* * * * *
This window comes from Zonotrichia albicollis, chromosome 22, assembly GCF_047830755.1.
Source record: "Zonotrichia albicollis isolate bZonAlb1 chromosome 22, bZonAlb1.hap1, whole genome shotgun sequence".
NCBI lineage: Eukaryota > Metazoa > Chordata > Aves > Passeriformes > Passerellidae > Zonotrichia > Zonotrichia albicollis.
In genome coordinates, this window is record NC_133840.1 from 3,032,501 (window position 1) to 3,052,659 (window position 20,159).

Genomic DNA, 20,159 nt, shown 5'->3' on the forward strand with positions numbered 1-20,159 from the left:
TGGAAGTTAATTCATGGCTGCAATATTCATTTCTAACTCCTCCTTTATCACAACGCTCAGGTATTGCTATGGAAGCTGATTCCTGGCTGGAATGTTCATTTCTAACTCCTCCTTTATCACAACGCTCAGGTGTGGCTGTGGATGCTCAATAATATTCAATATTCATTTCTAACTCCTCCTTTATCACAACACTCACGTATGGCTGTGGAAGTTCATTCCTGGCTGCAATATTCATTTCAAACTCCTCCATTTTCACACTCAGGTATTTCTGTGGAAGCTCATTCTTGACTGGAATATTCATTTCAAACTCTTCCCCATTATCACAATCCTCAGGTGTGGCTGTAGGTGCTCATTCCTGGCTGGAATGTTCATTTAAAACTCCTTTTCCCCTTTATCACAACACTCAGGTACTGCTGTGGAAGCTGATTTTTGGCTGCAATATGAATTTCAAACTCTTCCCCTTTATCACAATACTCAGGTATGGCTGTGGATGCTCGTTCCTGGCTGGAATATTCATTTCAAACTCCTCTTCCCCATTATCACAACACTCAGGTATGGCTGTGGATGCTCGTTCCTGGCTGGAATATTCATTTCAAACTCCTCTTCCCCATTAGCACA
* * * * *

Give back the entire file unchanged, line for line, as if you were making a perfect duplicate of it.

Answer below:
This window comes from Zonotrichia albicollis, chromosome 22, assembly GCF_047830755.1.
Source record: "Zonotrichia albicollis isolate bZonAlb1 chromosome 22, bZonAlb1.hap1, whole genome shotgun sequence".
NCBI lineage: Eukaryota > Metazoa > Chordata > Aves > Passeriformes > Passerellidae > Zonotrichia > Zonotrichia albicollis.
In genome coordinates, this window is record NC_133840.1 from 3,032,501 (window position 1) to 3,052,659 (window position 20,159).

Genomic DNA, 20,159 nt, shown 5'->3' on the forward strand with positions numbered 1-20,159 from the left:
TGGAAGTTAATTCATGGCTGCAATATTCATTTCTAACTCCTCCTTTATCACAACGCTCAGGTATTGCTATGGAAGCTGATTCCTGGCTGGAATGTTCATTTCTAACTCCTCCTTTATCACAACGCTCAGGTGTGGCTGTGGATGCTCAATAATATTCAATATTCATTTCTAACTCCTCCTTTATCACAACACTCACGTATGGCTGTGGAAGTTCATTCCTGGCTGCAATATTCATTTCAAACTCCTCCATTTTCACACTCAGGTATTTCTGTGGAAGCTCATTCTTGACTGGAATATTCATTTCAAACTCTTCCCCATTATCACAATCCTCAGGTGTGGCTGTAGGTGCTCATTCCTGGCTGGAATGTTCATTTAAAACTCCTTTTCCCCTTTATCACAACACTCAGGTACTGCTGTGGAAGCTGATTTTTGGCTGCAATATGAATTTCAAACTCTTCCCCTTTATCACAATACTCAGGTATGGCTGTGGATGCTCGTTCCTGGCTGGAATATTCATTTCAAACTCCTCTTCCCCATTATCACAACACTCAGGTATGGCTGTGGATGCTCGTTCCTGGCTGGAATATTCATTTCAAACTCCTCTTCCCCATTAGCACA